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Mine Disasters in the United States


Susquehanna Coal Company
Susquehanna No. 7 Colliery Explosion

Nanticoke, Luzerne County, Pennsylvania
August 6, 1906
No. Killed 6

(From the 1906 Pennsylvania Anthracite Dept. of Mines Annual Report)

An explosion of gas occurred in which Stanley Opawa, Polish, miner; Edward Malkovski, Polish, miner; Bartek Sheelka, Polish, laborer; Michael Robolinski, Polish, miner; Michael Mellitz, Slavonian, laborer; and Joseph Zelack, Polish, laborer, lost their lives.

The accident occurred about 2 o'clock in the afternoon.  The fire boss, in making his examination of this particular section in the morning, reported it as being free from gas.  He also visited this section on his second trip that day and still found it free from gas.

At an inquest held in Nanticoke, it appeared, from the testimony given, that Stanley Opawa, a miner, was engaged in driving a line chamber, and the other men, who were killed, were working within a radius of about 300 feet from his chamber when the explosion occurred.  It was further stated that Opawa drilled a hole in the face of his chamber, charged it with dynamite, connected his battery, which stood about 100 feet from the face of the chamber, notified those in the immediate vicinity of his intention to fire, and then pulled the battery discharging the blast.  It in turn ignited a body of gas which had accumulated at the face of his chamber, fatally burning him and the five other men.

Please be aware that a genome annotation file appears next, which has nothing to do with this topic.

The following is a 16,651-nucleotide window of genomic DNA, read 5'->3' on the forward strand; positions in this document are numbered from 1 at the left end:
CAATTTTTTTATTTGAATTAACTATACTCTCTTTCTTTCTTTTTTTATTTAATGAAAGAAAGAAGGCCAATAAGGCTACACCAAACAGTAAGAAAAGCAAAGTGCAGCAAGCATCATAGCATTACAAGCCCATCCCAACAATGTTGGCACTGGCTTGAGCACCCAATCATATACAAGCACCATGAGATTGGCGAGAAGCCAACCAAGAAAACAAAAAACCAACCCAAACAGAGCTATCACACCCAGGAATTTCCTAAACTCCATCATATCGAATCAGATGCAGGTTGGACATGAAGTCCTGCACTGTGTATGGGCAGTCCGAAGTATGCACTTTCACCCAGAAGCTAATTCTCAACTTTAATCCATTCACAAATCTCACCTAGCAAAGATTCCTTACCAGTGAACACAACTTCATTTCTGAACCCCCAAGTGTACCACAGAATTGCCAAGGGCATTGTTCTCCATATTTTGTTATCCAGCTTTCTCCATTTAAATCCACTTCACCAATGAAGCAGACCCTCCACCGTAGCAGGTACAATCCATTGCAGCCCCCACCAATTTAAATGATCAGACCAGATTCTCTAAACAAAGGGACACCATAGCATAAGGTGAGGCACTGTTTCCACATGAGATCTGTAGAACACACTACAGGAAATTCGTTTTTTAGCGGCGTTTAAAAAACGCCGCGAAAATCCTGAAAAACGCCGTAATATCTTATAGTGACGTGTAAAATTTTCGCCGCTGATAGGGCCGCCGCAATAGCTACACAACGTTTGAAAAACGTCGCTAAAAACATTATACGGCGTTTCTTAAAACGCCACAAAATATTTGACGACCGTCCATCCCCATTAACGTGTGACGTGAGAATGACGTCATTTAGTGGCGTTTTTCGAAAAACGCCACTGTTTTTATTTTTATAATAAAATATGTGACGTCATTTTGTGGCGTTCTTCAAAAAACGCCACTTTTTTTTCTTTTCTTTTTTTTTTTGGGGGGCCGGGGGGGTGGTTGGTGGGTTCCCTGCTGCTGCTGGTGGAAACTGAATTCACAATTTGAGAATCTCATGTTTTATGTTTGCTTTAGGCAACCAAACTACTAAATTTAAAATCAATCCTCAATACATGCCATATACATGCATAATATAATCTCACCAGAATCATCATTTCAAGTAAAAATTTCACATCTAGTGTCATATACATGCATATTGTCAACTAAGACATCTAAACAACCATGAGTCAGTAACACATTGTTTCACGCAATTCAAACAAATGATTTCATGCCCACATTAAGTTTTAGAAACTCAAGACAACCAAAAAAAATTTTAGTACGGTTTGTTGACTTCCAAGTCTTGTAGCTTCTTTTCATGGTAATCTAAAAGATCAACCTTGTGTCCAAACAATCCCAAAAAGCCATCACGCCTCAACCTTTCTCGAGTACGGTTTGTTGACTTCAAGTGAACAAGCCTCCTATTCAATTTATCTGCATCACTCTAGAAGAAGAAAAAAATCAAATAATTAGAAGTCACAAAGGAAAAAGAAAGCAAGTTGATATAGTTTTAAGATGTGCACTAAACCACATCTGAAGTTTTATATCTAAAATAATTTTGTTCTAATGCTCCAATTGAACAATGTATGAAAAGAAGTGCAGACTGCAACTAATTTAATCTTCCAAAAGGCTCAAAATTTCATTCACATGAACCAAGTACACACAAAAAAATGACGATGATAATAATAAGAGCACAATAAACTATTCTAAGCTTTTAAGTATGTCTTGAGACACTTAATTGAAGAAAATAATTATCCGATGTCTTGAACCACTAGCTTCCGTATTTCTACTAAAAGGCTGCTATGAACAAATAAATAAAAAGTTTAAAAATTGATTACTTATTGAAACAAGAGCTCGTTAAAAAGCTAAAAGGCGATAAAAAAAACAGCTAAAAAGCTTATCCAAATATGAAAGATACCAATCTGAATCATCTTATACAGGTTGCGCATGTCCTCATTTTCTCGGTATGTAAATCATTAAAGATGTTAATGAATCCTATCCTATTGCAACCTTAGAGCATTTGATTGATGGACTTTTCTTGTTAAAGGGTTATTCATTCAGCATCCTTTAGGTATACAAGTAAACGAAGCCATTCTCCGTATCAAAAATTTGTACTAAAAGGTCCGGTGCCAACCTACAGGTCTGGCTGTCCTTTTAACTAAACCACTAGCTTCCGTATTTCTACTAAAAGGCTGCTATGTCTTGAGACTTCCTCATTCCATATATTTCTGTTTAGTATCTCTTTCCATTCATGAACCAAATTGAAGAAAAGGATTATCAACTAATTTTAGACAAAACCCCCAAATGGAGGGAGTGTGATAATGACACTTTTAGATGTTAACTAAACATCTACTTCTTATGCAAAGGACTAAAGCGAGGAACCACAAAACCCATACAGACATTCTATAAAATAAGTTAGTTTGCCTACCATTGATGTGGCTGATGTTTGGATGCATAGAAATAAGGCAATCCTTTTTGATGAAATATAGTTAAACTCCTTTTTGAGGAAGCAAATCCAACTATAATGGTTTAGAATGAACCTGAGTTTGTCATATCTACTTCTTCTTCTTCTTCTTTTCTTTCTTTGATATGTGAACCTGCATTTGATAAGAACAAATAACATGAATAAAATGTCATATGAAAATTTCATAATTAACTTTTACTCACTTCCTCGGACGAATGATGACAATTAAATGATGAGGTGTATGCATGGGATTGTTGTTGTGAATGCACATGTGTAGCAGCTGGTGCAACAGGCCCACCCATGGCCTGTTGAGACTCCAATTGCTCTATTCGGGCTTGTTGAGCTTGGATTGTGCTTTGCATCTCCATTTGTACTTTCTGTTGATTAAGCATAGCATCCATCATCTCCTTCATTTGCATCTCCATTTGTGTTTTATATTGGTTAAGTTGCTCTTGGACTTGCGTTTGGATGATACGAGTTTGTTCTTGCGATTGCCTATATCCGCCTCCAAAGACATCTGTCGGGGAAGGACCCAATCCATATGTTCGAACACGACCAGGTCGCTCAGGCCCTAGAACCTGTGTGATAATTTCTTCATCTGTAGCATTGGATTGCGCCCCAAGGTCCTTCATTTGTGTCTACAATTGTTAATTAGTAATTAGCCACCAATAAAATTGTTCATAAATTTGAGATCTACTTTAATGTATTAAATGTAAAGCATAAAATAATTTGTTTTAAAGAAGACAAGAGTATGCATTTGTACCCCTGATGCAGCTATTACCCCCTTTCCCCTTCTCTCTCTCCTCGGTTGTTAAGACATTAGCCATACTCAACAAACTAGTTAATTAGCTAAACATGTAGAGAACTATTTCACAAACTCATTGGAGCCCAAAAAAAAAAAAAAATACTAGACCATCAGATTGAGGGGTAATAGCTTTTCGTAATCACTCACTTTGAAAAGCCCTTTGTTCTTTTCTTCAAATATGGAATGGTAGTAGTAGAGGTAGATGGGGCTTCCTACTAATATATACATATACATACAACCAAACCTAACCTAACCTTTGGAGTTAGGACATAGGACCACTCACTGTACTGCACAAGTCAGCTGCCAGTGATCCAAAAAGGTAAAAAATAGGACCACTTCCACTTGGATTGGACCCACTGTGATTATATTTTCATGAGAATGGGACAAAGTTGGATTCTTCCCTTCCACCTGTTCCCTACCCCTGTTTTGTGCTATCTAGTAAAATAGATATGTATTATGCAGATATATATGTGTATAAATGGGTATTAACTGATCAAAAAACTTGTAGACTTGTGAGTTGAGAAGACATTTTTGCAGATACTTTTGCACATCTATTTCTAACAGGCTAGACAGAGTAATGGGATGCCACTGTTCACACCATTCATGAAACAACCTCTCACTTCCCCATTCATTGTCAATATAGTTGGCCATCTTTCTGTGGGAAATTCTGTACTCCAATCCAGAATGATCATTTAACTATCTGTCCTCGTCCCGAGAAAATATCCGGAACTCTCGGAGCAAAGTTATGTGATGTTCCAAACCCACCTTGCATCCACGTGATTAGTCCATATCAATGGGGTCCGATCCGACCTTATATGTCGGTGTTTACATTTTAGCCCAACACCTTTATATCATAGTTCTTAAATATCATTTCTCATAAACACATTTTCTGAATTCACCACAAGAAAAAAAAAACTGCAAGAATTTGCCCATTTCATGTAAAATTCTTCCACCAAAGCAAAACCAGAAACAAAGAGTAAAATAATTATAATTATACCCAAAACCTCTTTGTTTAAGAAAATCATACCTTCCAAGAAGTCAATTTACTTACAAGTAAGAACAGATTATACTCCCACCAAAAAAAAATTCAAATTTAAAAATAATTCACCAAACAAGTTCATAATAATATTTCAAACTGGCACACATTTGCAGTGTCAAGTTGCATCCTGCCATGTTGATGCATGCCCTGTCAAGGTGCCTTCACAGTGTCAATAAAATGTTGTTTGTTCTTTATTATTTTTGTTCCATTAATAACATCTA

A Serious Gas Explosion in Nanticoke Mine
Titusville Herald, Pennsylvania
August 7, 1906

Wilkes-Barre, Aug. 6. -- An explosion of gas occurred this afternoon in the old No. 1 shaft at Nanticoke, operated by the Susquehanna Coal company.

As a direct result of the accident six men and one boy, all Polish, were injured or burned, four of whom are not expected to recover.

The explosion was caused by a miner with a naked lamp coming in contact with a feeder of gas which he ignited while in the act of blasting.

There were nearly 100 men in the main gangway at the time, but they fortunately escaped.  Many of them were knocked down by the force of the explosion, but none was seriously injured, aside from the seven who were near the point where the gas was set off.  Frank Laman, a door boy, crawled along the rails in the mine and made his way through the doors and gave the alarm to one of the mine bosses.  It took some time to reach the men and rescue them.

The mine was on fire for a short time and while many of the men fought the fire with hose and water, others carried their comrades to a place of safety.  On bringing them to the surface, the ambulances were on hand.  Some were removed to their homes, while others were sent to the nearest hospital.




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